A Maryland water utility is suing an alleged cartel of chemical makers for supposedly conspiring to fix prices of the water treatment chemical aluminum sulfate, costing it millions of dollars.
Aluminum sulfate, also known as alum, is a flocculant, meaning it is added to drinking water and wastewater to make minute particles stick together so they can be filtered out.
Washington Suburban Sanitary Commission (WSSC), which serves 475,000 Maryland customers just outside of Washington, D.C., filed suit on Oct. 19 in U.S. District Court for the District of Maryland, charging that seven alum makers—including General Chemical, Chemtrade Chemicals, Geo Specialty Chemicals, and Kemira—rigged bids and allocated customers among themselves between 1997 and 2011.
WSSC says the scheme raised prices it and other U.S. utilities paid for alum through 2016. At least 68 other civil suits based on alum price-rigging allegations have been filed in federal court to recoup costs, WSSC says. Others suing alum makers include the Illinois-American Water Co., which filed its suit in April. In June, the cities of Baltimore and Richmond, Va., which supply water to their residents, also filed suits.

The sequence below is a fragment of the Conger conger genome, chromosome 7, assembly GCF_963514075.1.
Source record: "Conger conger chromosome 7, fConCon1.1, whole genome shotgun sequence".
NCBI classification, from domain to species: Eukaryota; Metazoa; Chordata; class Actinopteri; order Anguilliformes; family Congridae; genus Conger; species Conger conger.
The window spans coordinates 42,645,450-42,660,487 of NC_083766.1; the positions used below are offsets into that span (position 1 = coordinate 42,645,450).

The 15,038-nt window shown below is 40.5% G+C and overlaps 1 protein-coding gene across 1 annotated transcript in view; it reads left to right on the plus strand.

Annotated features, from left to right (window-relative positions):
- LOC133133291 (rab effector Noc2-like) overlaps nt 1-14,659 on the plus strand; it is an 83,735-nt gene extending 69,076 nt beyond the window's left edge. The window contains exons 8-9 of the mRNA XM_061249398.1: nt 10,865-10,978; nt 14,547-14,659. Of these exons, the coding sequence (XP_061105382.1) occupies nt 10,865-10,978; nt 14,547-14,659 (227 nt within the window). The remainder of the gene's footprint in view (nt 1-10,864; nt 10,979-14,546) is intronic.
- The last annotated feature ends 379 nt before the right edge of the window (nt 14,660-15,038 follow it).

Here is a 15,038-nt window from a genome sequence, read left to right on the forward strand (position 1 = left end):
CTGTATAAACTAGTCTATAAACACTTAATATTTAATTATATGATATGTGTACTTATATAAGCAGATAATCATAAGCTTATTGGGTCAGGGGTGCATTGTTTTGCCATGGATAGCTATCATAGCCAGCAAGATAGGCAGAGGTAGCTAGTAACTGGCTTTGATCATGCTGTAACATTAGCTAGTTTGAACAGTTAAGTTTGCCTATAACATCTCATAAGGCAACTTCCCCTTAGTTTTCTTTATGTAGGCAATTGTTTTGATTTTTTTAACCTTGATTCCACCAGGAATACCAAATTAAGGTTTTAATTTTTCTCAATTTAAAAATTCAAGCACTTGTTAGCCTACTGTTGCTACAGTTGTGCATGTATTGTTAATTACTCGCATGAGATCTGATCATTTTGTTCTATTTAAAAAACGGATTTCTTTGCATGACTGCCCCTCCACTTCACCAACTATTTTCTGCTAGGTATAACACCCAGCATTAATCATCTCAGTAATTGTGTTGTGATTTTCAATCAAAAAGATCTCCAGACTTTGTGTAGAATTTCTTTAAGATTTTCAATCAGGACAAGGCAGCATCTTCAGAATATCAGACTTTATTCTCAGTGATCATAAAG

WSSC is asking the firms named in its suit for $5 million in compensatory damages and additional damage to be determined in a trial.
The WSSC and other suits follow the U.S. Department of Justice revelation in late 2015 of the price-fixing scheme. At that time, DOJ announced that Frank A. Reichl, a General Chemical sales executive, had pleaded guilty for his role in the scheme. As part of a deal with the government, he agreed to cooperate with prosecutors investigating the conspiracy.
In early 2016, federal prosecutors indicted another General Chemical sales executive, Vincent Opalewski, and a high-ranking Geo Specialty Chemicals executive, Brian C. Steppig, for their alleged roles in the scheme. In June 2016, Geo pleaded guilty and was ordered to pay a $5 million fine for fixing prices of alum.
By violating the competitive process, “Geo and others defrauded municipalities as well as pulp and paper companies out of millions of dollars,” said Timothy Gallagher, the FBI agent in charge of the Geo investigation at the time.